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Monday, 13 Oct 2008
Vote '08 > Story

Nats outline truancy crackdown

$47m for literacy and numeracy 'crusade'
By TIM DONOGHUE - The Dominion Post | Monday, 13 October 2008
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DAVID WHITE/Sunday Star-Times

WHY WAG? National today unveiled its education policy, which includes a plan to get tougher on truants.

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National Party leader John Key has unveiled plans to crack down on school truancy by prosecuting the parents of errant pupils.

In a statement outlining National's education policy, Mr Key said the crackdown on truancy would also coincide with a call for every primary and intermediate school to report to parents in plain English about how their child was performing compared to national standards and other children their age.

"The party will also get tough on truancy by prosecuting parents of persistent truants. It will also give schools extra resources to crack down on truants and disruptive pupils," he said.

Mr Key yesterday spoke of a National "crusade on literacy and numeracy" and today fleshed out some of its details on the campaign trail in Gisborne where he visited local schools.

He said providing New Zealand children with decent literacy and numeracy skills was an important priority for him, made all the more urgent in uncertain economic times.

National would allocate $47 million of additional funding to schools per year to boost literacy and numeracy rates - including $18 million a year for targeted funding of pupils who were not meeting national standards.

The money would come from the $1.75 billion annual allowance allocated in the Government's May budget for new spending in each of the next three years.

"Continuing to allow our children to fail is not an option. National will provide schools with resources, arm parents with knowledge, direct agencies to focus on results and thus give our children the future they deserve," Mr Key said. 

National's previously announced education policies for the crux of the "crusade".

They include:

* setting national standards in literacy and numeracy which every every primary and intermediate school would have to be regularly assessed against;

* getting tough on truancy by prosecuting parents of persistent truants and giving schools extra enforcement resources;

* giving schools additional assistance for dealing with disruptive pupils;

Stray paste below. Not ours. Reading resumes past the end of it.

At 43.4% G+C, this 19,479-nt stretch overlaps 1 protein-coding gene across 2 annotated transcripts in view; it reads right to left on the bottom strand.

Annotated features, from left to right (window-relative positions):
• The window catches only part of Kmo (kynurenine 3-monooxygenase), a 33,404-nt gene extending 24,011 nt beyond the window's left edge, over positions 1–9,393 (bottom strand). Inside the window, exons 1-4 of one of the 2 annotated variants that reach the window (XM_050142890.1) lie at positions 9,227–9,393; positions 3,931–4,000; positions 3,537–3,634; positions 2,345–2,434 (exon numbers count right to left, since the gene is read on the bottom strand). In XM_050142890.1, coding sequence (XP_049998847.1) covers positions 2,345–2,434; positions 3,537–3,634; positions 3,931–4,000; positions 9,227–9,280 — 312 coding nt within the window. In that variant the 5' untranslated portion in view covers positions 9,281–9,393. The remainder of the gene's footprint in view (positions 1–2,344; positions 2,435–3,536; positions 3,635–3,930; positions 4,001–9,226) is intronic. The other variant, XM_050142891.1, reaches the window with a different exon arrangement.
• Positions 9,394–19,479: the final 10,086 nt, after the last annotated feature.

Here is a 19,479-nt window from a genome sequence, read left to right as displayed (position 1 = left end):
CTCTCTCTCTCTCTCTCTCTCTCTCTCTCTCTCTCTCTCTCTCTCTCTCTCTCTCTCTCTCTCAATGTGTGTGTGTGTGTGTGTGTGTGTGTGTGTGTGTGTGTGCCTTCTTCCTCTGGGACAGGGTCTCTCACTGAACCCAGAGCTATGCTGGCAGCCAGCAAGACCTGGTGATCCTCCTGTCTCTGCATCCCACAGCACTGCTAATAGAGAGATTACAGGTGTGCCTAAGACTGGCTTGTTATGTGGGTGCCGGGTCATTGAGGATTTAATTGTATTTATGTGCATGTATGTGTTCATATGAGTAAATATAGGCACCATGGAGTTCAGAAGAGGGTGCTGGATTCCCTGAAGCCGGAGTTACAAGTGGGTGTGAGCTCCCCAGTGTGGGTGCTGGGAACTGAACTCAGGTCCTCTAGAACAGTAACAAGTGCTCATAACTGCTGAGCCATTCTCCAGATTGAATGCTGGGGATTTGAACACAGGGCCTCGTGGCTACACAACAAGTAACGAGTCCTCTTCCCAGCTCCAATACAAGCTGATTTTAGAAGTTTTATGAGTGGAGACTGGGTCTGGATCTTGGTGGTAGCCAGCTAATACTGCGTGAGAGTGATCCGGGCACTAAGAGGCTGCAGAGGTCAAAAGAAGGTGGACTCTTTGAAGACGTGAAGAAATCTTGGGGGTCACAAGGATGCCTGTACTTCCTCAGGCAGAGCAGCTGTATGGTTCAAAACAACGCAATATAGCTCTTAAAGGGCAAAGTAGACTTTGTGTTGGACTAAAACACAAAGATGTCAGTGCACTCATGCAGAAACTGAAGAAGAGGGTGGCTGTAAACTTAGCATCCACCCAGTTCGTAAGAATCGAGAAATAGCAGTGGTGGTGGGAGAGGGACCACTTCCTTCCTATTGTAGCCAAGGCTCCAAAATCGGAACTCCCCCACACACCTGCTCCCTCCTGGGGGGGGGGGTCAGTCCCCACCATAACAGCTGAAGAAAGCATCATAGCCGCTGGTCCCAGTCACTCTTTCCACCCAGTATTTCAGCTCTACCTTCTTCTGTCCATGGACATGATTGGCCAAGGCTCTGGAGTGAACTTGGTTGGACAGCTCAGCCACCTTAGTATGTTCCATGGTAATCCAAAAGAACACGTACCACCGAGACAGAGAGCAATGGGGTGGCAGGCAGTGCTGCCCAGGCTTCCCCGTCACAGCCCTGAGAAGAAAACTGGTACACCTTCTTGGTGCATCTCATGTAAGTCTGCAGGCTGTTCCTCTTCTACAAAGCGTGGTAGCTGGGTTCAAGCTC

* improving special education services by increasing funding for students with the highest special education needs, expanding special education schools, and encouraging satellite special education schools.

Mr Key said schools would have the option of using the new targeted funding as they saw fit.

That might include working with other schools to hire a specialist teacher, paying for remedial classes at a specialist provider, expanding their reading recovery programme, or providing training to teachers in regard to specific learning difficulties.

- with NZPA


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  1. http://www.stuff.co.nz/4724746a11.html

    Read this to hear how much you can trust labour after all!!

    Reply to this post

    #1 Posted by Hadley — 12:26 PM | Monday , 13 October 2008

  2. "prosecuting parents of persistent truants" ...whaaaaaaaaaaaaaaat?? That's ridiculous! I dare say that most parents aren't aware that their children are wagging. As for those who are, do you really think prosecution is the best option for resolving the situation? I'm sorry but that is flat out stupid.

    Reply to this post

    #2 Posted by Jack — 12:34 PM | Monday , 13 October 2008

  3. Typical National Party

    People suddenly realise that National's tax policy takes money from poor people and gives it to rich people. And that National will take people's savings off them in order to reduce the top tax rate. So as a distraction they launch an attack on a group in society unable to defend themselves - struggling school kids.

    Reply to this post

    #3 Posted by james — 12:35 PM | Monday , 13 October 2008

  4. "compared to national standards and other children their age."

    So National is going to bring in standardised testing...a policy that has failed overseas in a number of countries and does not benefit students or teachers in any way.

    Reply to this post

    #4 Posted by Bill — 12:36 PM | Monday , 13 October 2008

  5. prosecute the parents? WTF?

    these folks obviously have no clue about how truancy works in the real world.

    Reply to this post

    #5 Posted by damian stewart — 12:41 PM | Monday , 13 October 2008

  6. It's all well & good punishing the parents but what about giving them back some ability to properly discipline errant children for whom the naughty chair and time out are ineffectual?

    Reply to this post

    #6 Posted by Arhu — 12:58 PM | Monday , 13 October 2008

  7. well this is a retarded idea, yea if the parents r keeping them off school or knowingly helping them skip school by all means prosecute but its the kid that chooses to skip school so how is prosecuting the parent gonna help? most times the parent doesn't know there not at school. If your gonna prosecute someone it should be the kid they wont really care if their parents get charged but take money off them and they'll soon listen. Look at it this way speed tickets (I know they don't work anyways) but imagine if u get caught speeding and the car dealer u brought the car from had to pay, I could almost guarantee you would no longer slow down for speed cameras. This will solve no problems just create them for the unfortunate parents that have to pay for what someone else does.